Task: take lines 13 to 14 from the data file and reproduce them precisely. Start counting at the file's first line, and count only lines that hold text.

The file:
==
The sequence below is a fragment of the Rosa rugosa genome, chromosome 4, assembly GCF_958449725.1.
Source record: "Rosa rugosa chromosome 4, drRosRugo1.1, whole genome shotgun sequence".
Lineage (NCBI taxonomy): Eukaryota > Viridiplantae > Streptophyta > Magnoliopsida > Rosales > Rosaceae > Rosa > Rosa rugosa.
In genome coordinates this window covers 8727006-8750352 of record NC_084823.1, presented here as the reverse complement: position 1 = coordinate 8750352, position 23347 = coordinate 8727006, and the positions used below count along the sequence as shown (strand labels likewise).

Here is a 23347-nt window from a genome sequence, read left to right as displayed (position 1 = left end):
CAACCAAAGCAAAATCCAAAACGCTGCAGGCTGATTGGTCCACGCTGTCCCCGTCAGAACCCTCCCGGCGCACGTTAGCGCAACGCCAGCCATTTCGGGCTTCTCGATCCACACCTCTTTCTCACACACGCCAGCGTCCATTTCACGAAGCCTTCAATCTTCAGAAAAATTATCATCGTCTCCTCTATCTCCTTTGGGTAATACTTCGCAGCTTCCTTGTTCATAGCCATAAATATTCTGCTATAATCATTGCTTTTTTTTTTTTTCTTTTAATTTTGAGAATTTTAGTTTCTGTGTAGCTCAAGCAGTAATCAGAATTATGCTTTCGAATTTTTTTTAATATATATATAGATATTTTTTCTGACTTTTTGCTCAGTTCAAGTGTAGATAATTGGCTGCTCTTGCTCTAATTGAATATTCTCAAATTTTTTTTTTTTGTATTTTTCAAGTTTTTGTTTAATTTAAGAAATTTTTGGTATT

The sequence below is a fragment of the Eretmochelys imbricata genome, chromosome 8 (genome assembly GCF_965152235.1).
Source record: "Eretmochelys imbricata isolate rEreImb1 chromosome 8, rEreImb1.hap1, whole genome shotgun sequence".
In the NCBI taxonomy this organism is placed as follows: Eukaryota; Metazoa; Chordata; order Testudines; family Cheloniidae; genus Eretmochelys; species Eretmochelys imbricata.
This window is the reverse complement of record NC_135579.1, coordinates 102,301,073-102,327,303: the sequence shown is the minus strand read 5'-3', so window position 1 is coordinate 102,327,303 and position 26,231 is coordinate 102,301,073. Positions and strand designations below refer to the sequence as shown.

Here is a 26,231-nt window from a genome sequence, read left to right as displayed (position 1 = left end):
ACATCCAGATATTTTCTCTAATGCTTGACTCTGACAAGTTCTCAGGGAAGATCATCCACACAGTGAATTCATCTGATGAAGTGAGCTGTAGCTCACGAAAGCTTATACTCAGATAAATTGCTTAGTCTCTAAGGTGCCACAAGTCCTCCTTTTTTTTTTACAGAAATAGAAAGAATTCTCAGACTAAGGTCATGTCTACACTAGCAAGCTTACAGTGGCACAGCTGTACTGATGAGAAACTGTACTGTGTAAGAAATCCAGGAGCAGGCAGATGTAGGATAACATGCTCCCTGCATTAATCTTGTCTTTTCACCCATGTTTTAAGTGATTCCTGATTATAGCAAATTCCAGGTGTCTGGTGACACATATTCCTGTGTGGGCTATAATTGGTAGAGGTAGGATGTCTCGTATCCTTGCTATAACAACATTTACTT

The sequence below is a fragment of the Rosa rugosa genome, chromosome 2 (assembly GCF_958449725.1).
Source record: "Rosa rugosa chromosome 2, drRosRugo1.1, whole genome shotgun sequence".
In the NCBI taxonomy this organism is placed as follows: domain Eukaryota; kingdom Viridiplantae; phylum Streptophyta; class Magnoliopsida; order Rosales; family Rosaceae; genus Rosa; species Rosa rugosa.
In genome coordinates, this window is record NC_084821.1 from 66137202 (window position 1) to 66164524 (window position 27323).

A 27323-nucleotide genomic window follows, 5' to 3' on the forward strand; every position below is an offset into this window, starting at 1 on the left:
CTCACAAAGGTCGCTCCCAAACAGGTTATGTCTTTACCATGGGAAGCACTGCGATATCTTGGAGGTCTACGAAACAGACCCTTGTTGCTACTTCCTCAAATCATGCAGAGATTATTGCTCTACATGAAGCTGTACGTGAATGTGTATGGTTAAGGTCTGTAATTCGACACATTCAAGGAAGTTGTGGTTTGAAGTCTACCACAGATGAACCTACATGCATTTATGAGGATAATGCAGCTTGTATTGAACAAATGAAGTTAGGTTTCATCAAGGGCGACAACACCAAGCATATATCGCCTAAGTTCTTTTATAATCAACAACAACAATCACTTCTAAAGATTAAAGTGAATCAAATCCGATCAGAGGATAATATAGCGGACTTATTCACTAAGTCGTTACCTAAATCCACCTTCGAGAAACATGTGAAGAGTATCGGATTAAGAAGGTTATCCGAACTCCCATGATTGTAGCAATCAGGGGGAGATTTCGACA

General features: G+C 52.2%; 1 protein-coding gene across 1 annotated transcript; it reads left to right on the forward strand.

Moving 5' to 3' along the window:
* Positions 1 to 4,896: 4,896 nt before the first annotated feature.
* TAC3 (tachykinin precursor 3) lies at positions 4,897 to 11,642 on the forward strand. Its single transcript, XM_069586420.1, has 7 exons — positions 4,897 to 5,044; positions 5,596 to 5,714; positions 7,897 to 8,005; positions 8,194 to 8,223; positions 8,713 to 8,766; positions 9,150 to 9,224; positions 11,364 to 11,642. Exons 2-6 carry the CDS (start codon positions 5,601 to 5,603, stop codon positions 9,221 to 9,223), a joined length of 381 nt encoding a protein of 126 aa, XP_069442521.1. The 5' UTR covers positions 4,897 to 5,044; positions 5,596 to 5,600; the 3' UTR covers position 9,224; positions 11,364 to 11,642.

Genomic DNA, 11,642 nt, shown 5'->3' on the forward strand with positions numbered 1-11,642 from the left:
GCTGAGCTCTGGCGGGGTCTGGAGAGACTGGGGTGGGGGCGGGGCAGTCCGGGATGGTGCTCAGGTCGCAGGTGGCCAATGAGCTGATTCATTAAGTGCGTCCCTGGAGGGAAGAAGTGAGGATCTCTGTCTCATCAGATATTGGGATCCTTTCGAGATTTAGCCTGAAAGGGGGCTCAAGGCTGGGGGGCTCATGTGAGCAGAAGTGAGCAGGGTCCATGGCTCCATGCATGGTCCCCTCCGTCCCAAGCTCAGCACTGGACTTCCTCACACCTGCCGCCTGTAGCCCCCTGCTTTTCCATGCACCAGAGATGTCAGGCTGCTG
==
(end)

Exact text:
The sequence below is a fragment of the Rosa rugosa genome, chromosome 2 (assembly GCF_958449725.1).
Source record: "Rosa rugosa chromosome 2, drRosRugo1.1, whole genome shotgun sequence".